Servants, be obedient to them that are your masters according to the flesh, with fear and trembling, in singleness of your heart, as unto Christ: not with eye-service, as men-pleasers; but as the servants of Christ, doing the will of God from the heart,' Eph. vi. 5, 6. HOWEVER some may ignorantly and discontentedly complain of the inequalities of human condition, it is a wise and benevolent arrangement of divine providence that such inequalities should be found. They tend, in many ways, to promote the comfort of our kind; and it is difficult to conceive how any desirable state of society could exist without them. The condition of servitude has arisen, in some cases from inequality of abilities, but in many more, from inequality of property. When a state of servitude is for life, and altogether independent on the will of those who are under it, it is called slavery, than which state nothing can be more subversive of the rights, and happiness, and improvement of our species,
Voluntary service, for a stipulated recompense, | ters of small value, as well as of great:- Not
One of their leading duties is obedience. 'Ser-
It is of importance to notice that servants are bound to be obedient, respectful, and faithful, whatever be the character of their masters, or their behaviour towards them. Servants, be subject to your masters with all fear; not only to the good and gentle, but also to the froward. For this is thank-worthy, if a man for conscience toward God endure grief, suffering wrongfully,' 1 Pet. ii. 18. Doubtless, meek submission in such cases, is very difficult; but it is very commendable, and instead of justifying such bad treatment, renders it more inexcusable. It should, however, and will, by every ingenuous mind, be felt to be peculiarly pleasant to comply with the desires and study to promote the happiness of pious and kind masters.
An assuming and haughty behaviour
with which they may be favoured in the house in
Let every soul be subject unto the higher powers. For there is no power but of God; the powers that be are ordained of God,' Rom. xiii. 1. WE meditate, this morning, on the duties of subjects to their civil rulers.
guilty of smuggling, or conveying away clandestinely goods for which the legal tribute has not been paid. For this cause pay ye tribute also; for they are God's ministers, attending continually upon this very thing. Render, therefore, to all their dues; tribute to whom tribute is due, custom to whom custom.' We are not at liberty to refuse to pay, on the general plea of being displeased with the application of taxes; they are due on our part, if they be actually demanded according to law and the existing constitution. When Christ was asked if it was lawful to give tribute to Cæsar, the heathen emperor, he answer in the affirmative, and enjoined it, in the words, 'Render unto Cæsar the things which are Cæsar's, and unto God the things which are God's.'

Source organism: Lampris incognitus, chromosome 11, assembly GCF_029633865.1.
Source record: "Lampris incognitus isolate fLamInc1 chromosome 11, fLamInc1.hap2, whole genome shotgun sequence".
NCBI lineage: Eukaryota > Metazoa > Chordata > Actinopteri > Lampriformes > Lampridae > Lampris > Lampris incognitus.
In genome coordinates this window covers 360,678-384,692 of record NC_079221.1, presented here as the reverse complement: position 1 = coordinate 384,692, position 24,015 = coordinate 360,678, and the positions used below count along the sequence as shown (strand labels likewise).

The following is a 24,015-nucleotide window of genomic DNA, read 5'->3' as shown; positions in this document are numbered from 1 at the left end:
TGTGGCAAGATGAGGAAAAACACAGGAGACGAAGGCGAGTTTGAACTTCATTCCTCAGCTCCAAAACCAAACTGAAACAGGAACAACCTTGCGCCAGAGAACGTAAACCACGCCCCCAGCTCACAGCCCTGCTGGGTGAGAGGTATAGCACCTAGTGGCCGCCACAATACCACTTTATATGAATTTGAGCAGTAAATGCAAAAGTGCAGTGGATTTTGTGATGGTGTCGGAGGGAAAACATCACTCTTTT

1. Obedience. On this point scripture is full and express. 'Let every soul be subject unto the higher powers,' or superior authorities. We should hold a very high standard of submission to civil governors. The only limitation is when they require what is contrary to the will of God; then it becomes not only lawful, but a positive duty, to refuse to comply; and in such instances of disobedience, instead of being guilty of any thing that deserved to be stigmatized as rebellion, 4. Prayer. God alone can qualify rulers for men of God have exhibited some of the noblest their office, and direct and prosper them in it. examples of human virtue and religious courage. I exhort therefore,' says the apostle Paul, 'that, Such noble examples were furnished by those who first of all, supplications, prayers, intercessions, would not destroy the male infants of the Israel- and giving of thanks, be made for all men; for ites at the command of Pharaoh king of Egypt; kings, and for all that are in authority; that we by the three Hebrew youths, who said to Nebu-may lead a quiet and peaceable life all in godlichadnezzar, ‘Be it known unto thee, O king, that ness and honesty.' we will not serve thy gods, nor worship the golden image which thou hast set up;' by Daniel, who, when Darius had made a decree that whoever should ask any petition of any god or man for thirty days, save of Darius himself, should be cast into the den of lions, paid no attention to the decree, but went on to worship the Lord as before; and by the apostles, who, when they were strictly commanded, by the supreme council of the nation, not to teach in the name of Jesus, proceeded to preach notwithstanding, and when called to account for doing so, answered, 'We ought to obey God rather than man.' Nothing, however, but such strong and conscientious grounds as these can be fairly pleaded in defence of not submitting to the decrees of supreme rulers, judges, and magistrates. We are sacredly bound to obey them, in a free country, as long as they act agreeably to the laws, within the limits of their own jurisdiction, and in a way not requiring of us what is sinful.